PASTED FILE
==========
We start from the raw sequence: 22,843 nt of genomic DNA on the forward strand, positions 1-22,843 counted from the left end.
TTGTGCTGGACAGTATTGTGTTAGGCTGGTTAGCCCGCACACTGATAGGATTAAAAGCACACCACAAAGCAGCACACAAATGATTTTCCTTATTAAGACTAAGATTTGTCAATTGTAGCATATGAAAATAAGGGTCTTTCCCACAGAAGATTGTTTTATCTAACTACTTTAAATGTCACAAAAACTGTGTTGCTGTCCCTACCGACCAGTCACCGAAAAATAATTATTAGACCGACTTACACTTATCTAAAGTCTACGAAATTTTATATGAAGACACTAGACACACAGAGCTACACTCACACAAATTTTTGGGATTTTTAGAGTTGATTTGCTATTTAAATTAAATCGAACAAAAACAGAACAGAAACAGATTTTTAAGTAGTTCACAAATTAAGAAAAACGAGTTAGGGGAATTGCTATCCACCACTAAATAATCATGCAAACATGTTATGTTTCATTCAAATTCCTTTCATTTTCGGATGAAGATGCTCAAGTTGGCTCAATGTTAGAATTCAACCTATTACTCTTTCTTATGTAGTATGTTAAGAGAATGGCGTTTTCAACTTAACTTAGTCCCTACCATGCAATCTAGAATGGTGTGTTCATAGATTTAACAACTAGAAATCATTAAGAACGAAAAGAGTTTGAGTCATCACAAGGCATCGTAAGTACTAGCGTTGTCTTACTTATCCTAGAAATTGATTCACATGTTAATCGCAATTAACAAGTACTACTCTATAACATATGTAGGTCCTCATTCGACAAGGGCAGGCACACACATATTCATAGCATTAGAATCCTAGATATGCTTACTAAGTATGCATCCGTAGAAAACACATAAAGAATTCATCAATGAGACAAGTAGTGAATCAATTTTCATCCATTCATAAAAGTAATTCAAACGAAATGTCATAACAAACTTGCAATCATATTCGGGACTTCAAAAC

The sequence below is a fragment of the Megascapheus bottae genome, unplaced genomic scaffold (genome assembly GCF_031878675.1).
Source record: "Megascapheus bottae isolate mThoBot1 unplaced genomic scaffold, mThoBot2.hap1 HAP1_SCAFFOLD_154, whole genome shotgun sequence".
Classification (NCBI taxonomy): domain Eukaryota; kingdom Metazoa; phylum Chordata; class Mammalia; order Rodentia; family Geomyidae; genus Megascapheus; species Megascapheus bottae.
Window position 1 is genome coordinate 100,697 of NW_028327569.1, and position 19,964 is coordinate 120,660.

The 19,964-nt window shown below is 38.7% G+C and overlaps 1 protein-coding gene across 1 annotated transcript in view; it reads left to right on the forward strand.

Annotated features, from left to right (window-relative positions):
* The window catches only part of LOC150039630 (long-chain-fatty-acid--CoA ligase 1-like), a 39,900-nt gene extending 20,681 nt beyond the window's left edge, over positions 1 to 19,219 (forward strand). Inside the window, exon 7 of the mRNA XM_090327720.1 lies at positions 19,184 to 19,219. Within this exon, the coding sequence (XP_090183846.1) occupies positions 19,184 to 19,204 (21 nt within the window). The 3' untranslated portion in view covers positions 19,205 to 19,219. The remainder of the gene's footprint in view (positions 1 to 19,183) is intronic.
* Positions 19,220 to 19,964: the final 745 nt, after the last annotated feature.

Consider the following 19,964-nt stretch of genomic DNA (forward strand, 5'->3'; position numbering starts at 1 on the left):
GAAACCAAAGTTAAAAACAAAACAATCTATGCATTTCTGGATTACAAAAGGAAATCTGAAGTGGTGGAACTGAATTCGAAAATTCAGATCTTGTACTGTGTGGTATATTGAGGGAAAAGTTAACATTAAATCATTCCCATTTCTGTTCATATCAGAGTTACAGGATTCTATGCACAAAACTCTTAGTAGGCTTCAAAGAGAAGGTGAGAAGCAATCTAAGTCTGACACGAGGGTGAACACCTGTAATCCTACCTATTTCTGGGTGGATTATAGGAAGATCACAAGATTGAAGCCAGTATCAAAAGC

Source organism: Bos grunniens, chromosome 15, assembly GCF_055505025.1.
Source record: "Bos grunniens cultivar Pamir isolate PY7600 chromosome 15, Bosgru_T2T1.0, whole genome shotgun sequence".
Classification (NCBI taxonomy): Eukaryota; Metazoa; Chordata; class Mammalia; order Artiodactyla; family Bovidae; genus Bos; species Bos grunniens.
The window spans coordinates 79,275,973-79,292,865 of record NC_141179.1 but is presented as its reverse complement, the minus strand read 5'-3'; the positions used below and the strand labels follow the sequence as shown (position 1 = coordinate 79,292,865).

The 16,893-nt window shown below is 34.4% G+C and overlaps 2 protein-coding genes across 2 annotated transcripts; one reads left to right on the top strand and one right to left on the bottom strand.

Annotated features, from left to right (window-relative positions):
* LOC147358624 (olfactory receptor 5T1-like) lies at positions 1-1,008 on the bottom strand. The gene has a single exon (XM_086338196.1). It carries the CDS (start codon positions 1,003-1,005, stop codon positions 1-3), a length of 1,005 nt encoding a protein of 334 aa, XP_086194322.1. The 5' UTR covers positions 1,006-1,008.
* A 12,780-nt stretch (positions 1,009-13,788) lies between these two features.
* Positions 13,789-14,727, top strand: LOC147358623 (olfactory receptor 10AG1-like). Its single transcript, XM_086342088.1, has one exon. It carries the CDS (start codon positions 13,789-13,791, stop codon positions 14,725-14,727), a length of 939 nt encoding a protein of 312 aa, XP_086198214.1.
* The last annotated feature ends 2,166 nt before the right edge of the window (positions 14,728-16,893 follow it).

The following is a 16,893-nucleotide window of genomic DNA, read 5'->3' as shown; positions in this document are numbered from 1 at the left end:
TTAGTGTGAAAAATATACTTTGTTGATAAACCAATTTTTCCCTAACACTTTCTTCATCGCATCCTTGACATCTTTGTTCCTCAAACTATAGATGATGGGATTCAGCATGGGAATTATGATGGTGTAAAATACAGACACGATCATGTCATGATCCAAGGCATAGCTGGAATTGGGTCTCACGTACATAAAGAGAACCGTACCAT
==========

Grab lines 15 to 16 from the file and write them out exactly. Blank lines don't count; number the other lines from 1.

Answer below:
Classification (NCBI taxonomy): Eukaryota; Metazoa; Chordata; class Mammalia; order Artiodactyla; family Bovidae; genus Bos; species Bos grunniens.
The window spans coordinates 79,275,973-79,292,865 of record NC_141179.1 but is presented as its reverse complement, the minus strand read 5'-3'; the positions used below and the strand labels follow the sequence as shown (position 1 = coordinate 79,292,865).